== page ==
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What can do the social groups to minimize the power networks officers can exert over the citizens?: create new networks, and to use communication to spread their messages and thus, according to the expression of Castells, reprogram the power networks. In this sense, the “spanish revolution” represents a perfect example of a social movement contrary to the official policy that has used the creation of networks, and communication, to spread their message among the citizenry.

In this way, we can say that the spanish revolution has represented the expression of an attempt to modify the representations of the global mind, investing the message of the official social media, through the dissemination of information that is intended to not be subjected to the manipulation of the telecommunications corporations.

But, to what extent we can say that the supporters of the movement really offer reliable information, not biased? This debate involves a disputed fund which is more general. The traditional media have always presented as an endorsement of your work informative the filters to that, we say, undergo the information before you disseminate it among the citizens. And these filters, we often say, are not present in communication spaces such as the blogosphere, where each user can give his opinion regardless of the stringency of this. So, to what extent should we trust the other as a source of information?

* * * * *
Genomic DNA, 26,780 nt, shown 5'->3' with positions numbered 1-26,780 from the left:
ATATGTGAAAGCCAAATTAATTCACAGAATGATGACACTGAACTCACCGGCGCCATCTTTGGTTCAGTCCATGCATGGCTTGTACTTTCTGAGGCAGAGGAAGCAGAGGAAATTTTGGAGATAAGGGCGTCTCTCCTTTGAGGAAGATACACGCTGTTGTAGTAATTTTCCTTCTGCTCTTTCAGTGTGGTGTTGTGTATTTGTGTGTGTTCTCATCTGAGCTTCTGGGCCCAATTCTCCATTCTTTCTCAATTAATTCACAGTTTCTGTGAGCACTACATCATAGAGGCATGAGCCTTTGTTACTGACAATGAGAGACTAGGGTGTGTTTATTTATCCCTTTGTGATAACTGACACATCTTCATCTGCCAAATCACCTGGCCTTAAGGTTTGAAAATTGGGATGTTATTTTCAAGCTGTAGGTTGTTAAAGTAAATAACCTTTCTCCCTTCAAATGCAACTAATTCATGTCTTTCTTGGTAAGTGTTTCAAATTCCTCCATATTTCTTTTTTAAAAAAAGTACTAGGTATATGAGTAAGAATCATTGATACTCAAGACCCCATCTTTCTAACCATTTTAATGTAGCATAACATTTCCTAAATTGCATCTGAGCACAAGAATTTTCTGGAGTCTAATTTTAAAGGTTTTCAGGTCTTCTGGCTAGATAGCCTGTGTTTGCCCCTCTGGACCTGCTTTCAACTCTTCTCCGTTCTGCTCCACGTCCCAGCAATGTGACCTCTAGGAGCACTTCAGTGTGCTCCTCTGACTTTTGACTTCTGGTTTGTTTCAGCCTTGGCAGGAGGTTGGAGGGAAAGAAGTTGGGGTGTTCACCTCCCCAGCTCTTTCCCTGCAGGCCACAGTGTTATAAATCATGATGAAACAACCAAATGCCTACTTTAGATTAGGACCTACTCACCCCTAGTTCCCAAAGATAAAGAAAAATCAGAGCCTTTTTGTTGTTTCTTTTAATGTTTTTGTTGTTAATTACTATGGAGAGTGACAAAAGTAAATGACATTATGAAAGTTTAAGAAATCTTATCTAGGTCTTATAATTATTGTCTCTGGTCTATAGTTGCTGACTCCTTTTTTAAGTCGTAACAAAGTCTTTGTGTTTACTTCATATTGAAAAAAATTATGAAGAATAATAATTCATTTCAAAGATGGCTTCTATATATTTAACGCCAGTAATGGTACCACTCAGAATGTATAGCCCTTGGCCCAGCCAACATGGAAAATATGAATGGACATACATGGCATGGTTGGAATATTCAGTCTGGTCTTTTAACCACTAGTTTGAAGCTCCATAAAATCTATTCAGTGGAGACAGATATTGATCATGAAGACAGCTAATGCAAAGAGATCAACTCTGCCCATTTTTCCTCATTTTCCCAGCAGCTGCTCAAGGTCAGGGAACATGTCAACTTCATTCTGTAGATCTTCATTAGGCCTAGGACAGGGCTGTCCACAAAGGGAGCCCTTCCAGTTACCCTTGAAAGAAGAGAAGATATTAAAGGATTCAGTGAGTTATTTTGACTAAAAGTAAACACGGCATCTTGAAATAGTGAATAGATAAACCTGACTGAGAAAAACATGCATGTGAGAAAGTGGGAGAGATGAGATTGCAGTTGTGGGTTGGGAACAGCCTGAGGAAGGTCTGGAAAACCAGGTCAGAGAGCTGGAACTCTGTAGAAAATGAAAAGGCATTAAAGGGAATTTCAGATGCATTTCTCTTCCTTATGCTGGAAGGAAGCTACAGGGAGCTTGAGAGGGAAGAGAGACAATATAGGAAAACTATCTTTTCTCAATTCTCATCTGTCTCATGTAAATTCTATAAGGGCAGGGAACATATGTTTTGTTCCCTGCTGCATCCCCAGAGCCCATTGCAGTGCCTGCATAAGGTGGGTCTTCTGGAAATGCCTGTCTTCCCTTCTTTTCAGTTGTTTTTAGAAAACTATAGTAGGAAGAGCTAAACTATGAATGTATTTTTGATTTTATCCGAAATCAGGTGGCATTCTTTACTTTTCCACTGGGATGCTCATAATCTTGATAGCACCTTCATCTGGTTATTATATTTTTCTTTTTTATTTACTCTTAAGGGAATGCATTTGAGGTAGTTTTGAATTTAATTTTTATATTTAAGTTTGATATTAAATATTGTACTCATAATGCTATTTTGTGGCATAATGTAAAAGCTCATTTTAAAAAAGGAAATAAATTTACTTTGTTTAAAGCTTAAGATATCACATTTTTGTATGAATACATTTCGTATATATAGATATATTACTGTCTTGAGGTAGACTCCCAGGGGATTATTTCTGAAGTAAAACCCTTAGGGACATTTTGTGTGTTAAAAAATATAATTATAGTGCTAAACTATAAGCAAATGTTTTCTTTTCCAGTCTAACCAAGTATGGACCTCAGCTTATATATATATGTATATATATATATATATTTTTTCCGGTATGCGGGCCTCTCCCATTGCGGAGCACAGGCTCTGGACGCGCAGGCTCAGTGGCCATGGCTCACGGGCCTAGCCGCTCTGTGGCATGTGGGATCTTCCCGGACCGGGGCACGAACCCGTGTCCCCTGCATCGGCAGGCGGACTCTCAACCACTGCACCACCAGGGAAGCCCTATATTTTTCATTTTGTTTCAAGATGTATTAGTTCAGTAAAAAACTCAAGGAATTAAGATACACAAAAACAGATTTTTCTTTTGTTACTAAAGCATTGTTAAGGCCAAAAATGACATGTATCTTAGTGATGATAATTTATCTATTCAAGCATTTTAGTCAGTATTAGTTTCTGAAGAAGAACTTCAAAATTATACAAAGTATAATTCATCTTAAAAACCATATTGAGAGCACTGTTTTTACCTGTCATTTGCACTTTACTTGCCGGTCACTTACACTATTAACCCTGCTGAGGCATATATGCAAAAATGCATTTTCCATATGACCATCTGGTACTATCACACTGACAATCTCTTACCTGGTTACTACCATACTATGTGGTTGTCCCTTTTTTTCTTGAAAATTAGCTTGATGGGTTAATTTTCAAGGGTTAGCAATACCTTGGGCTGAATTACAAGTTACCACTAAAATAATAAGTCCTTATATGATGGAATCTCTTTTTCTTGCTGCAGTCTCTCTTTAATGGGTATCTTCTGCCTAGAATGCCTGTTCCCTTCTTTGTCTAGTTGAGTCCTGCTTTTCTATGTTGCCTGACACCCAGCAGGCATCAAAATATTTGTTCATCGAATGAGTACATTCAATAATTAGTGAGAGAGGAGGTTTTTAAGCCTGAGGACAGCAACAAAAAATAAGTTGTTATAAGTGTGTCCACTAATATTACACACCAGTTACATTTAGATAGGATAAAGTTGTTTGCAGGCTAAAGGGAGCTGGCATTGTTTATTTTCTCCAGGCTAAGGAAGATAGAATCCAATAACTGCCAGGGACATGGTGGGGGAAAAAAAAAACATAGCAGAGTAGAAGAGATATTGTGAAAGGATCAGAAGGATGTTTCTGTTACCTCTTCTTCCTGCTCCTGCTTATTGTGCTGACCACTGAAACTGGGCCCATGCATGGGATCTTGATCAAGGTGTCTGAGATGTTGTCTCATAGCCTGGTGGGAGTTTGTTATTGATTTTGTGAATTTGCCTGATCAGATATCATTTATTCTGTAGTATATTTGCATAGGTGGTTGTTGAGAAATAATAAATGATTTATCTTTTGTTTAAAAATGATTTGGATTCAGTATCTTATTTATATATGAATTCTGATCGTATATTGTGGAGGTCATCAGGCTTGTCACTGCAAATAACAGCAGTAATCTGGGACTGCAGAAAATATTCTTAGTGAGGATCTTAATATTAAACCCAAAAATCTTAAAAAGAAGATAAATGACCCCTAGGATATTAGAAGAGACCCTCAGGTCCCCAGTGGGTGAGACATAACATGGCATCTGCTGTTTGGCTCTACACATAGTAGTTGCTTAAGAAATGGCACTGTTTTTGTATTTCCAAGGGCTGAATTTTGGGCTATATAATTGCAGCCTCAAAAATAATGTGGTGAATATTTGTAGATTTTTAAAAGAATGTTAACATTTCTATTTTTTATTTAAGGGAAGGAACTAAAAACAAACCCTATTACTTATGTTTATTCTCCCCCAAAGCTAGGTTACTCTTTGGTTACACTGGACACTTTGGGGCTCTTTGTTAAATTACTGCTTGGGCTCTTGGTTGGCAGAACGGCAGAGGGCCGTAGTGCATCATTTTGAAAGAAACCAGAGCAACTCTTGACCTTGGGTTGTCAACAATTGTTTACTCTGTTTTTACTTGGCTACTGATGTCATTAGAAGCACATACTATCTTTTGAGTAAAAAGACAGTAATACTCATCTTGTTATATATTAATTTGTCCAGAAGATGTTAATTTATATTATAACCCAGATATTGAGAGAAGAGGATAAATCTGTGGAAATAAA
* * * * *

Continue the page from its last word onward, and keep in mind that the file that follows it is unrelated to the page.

The discipline in charge of studying the conditions under which social interactions allow us to acquire knowledge is called epistemology social. And one of its most prominent members is the philosopher Alvin I. Goldman, who is precisely in a work addressed the question about the reliability of the blogosphere as a source of information.

According to Goldman, it is not possible to associate in a straightforward manner to a system, institution or mechanism with a propensity unequivocal to generate a certain level of knowledge. And is that the level of knowledge that is able to generate such a system, institution,… will largely depend on the inputs that are provided. As inputs, Goldman understood as patterns of mental states of users. And according to Goldman, one of these inputs typical is the motivation of the users.